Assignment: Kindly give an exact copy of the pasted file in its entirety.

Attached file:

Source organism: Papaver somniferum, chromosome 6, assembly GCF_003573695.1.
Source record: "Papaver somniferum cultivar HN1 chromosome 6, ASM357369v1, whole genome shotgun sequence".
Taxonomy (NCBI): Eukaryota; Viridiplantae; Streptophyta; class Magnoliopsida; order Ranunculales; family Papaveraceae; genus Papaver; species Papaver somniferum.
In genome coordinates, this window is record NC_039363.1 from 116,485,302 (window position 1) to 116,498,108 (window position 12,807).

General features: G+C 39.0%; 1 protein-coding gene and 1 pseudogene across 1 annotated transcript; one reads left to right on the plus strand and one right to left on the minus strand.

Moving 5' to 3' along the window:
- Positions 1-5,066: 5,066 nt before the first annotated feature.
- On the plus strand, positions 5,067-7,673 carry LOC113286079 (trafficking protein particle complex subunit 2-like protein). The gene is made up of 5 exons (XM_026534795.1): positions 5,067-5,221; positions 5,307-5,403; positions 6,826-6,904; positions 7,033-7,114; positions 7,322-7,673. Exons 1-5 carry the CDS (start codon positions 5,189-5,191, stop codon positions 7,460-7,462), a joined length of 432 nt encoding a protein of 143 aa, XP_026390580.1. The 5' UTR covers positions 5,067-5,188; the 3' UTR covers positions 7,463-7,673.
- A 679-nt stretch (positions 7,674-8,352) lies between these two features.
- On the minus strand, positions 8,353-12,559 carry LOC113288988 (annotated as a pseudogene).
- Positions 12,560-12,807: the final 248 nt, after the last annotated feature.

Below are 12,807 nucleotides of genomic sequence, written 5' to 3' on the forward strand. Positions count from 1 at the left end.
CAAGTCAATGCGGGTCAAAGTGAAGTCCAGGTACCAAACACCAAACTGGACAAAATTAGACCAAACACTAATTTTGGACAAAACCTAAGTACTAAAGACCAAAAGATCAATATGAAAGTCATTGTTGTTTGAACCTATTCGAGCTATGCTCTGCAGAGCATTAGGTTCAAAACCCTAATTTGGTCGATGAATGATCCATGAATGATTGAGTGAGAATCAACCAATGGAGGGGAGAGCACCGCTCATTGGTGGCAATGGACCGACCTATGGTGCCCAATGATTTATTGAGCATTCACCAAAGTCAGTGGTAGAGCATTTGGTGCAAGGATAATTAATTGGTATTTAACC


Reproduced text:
Source organism: Papaver somniferum, chromosome 6, assembly GCF_003573695.1.
Source record: "Papaver somniferum cultivar HN1 chromosome 6, ASM357369v1, whole genome shotgun sequence".
Taxonomy (NCBI): Eukaryota; Viridiplantae; Streptophyta; class Magnoliopsida; order Ranunculales; family Papaveraceae; genus Papaver; species Papaver somniferum.
In genome coordinates, this window is record NC_039363.1 from 116,485,302 (window position 1) to 116,498,108 (window position 12,807).

General features: G+C 39.0%; 1 protein-coding gene and 1 pseudogene across 1 annotated transcript; one reads left to right on the plus strand and one right to left on the minus strand.

Moving 5' to 3' along the window:
- Positions 1-5,066: 5,066 nt before the first annotated feature.
- On the plus strand, positions 5,067-7,673 carry LOC113286079 (trafficking protein particle complex subunit 2-like protein). The gene is made up of 5 exons (XM_026534795.1): positions 5,067-5,221; positions 5,307-5,403; positions 6,826-6,904; positions 7,033-7,114; positions 7,322-7,673. Exons 1-5 carry the CDS (start codon positions 5,189-5,191, stop codon positions 7,460-7,462), a joined length of 432 nt encoding a protein of 143 aa, XP_026390580.1. The 5' UTR covers positions 5,067-5,188; the 3' UTR covers positions 7,463-7,673.
- A 679-nt stretch (positions 7,674-8,352) lies between these two features.
- On the minus strand, positions 8,353-12,559 carry LOC113288988 (annotated as a pseudogene).
- Positions 12,560-12,807: the final 248 nt, after the last annotated feature.

Below are 12,807 nucleotides of genomic sequence, written 5' to 3' on the forward strand. Positions count from 1 at the left end.
CAAGTCAATGCGGGTCAAAGTGAAGTCCAGGTACCAAACACCAAACTGGACAAAATTAGACCAAACACTAATTTTGGACAAAACCTAAGTACTAAAGACCAAAAGATCAATATGAAAGTCATTGTTGTTTGAACCTATTCGAGCTATGCTCTGCAGAGCATTAGGTTCAAAACCCTAATTTGGTCGATGAATGATCCATGAATGATTGAGTGAGAATCAACCAATGGAGGGGAGAGCACCGCTCATTGGTGGCAATGGACCGACCTATGGTGCCCAATGATTTATTGAGCATTCACCAAAGTCAGTGGTAGAGCATTTGGTGCAAGGATAATTAATTGGTATTTAACC